Of the total participants, 453 were diagnosed with an autism spectrum disorder (ASD) while 125 had been diagnosed with developmental delay (DD). The researchers found the rate of CAM use more common among children with autism (40 percent) when compared to children with other types of developmental delay (30 percent). The most common CAM treatment? Dietary supplements were used by 24.7 percent of children with autism and 18.4 percent of those with developmental delay. And although the researchers hypothesized that severity might be a deciding factor for CAM use, they found that low-functioning children with ASD were neither more nor less likely to receive CAM than high-functioning children.
Unsafe Alternative Treatments
Virtually all children in both groups received one or more forms of conventional services, though use was higher among ASD children: they were twice as likely as those with DD to have seen a psychologist, six times as likely to have participated in social skills training, and nearly three times as likely to have participated in a behavior modification program. Children within the DD group, though, were nearly twice as likely to have ever received conventional medication for a chronic medical problem, 48 percent as compared to 30 percent among the ASD children, and more likely to have received physical therapy, nutritional consultation, home nursing, and vision services. In particular, nearly seven percent of the ASD children were on the gluten-free/casein-free diet, which eliminates from the total nutritional intake two proteins, gluten and casein, commonly found in wheat and dairy products, respectively. "We were pleased to find that most families utilizing CAM therapies were choosing ones that were low risk," Angkustsiri said. This diet clearly remains somewhat popular, despite the results from a 2010 study conducted at University of Rochester which offered evidence that eliminating gluten and casein from the diets of children with autism had no impact on their behavior, sleep or bowel patterns.
However, the researchers were disheartened to discover that about four percent of the parents had incorporated alternative treatments they deemed potentially unsafe, invasive, or unproven, such as antifungal medications, chelation therapy, and vitamin B-12 injections. Add to this the possibility that parents under-reported their actual use of CAM and possibly more so in instances where they had adopted “aggressive” forms of CAM. After all, the information used in this study was gathered by doctors who questioned each parent about the treatments they chose for their children and previous authors, the researchers note, have demonstrated that parents may be less likely to disclose use of alternative medicines to a physician.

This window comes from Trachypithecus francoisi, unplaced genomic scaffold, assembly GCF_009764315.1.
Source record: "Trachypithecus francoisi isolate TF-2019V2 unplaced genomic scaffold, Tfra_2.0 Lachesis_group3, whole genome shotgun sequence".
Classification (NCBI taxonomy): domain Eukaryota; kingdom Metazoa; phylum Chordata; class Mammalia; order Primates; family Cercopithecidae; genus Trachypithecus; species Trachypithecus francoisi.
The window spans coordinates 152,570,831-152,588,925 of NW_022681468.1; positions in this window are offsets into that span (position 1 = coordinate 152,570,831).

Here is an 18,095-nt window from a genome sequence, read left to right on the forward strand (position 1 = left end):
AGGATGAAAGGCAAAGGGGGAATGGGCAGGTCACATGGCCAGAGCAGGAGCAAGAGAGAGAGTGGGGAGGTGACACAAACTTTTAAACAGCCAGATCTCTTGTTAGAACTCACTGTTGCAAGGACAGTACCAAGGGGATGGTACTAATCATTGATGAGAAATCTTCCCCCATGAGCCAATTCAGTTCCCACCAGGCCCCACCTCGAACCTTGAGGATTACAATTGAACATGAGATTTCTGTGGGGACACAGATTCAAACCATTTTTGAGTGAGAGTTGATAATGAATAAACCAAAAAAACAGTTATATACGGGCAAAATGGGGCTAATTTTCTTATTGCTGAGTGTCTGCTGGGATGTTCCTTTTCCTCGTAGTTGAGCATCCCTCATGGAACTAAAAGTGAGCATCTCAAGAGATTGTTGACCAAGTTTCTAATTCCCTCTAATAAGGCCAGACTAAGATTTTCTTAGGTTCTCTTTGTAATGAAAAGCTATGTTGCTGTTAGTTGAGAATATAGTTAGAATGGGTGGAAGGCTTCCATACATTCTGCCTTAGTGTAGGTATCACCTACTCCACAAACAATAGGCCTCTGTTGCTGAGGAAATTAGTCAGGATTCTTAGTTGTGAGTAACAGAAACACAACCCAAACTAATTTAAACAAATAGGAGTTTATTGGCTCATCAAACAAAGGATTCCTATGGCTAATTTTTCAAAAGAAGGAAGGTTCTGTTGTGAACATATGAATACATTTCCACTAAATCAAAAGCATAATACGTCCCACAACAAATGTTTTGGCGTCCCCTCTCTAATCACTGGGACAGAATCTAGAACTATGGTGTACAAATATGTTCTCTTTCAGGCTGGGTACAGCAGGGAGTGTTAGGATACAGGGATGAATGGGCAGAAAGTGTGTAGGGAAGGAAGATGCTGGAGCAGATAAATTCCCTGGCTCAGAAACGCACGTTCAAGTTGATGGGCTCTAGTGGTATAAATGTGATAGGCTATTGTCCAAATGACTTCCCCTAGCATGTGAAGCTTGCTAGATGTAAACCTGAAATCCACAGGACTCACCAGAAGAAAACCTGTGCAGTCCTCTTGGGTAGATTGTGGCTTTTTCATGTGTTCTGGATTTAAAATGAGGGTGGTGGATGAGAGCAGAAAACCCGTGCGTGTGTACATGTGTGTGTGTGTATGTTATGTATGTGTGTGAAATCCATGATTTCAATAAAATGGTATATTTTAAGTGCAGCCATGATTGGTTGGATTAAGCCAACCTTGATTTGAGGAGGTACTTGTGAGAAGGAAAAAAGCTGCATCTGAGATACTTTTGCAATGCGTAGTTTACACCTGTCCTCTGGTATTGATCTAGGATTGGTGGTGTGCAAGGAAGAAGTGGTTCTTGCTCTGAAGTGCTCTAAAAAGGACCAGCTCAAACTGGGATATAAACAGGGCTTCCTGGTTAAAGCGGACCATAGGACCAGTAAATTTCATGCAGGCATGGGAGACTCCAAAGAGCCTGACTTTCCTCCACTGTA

"Our study suggests that pediatricians and other providers need to ask about CAM use in the context of providing care for children with autism and other developmental disorders, and take a more active role in helping families make decisions about treatment options based on available information related to potential benefits and risks," said Dr. Roger Scott Akins, chairman of the Division of Neurodevelopmental Pediatrics at Naval Medical Center Portsmouth, Va. Meanwhile, Irva Hertz-Picciotto, professor of public health sciences and principal investigator for the CHARGE study, stated, “Of course it is reasonable for parents to keep searching for ways to help their children, when there are few effective treatments and none that can help every child.”
Source: Akins RS, Hansen R, Herz-Picciotto I, Krakowiak P, Angkustsiri K. Utilization Patterns of Conventional and Complementary/Alternative Treatments in Children with Autism Spectrum Disorders and Developmental Disabilities in a Population-Based Study. Journal of Behavioral and Developmental Pediatrics. 2014.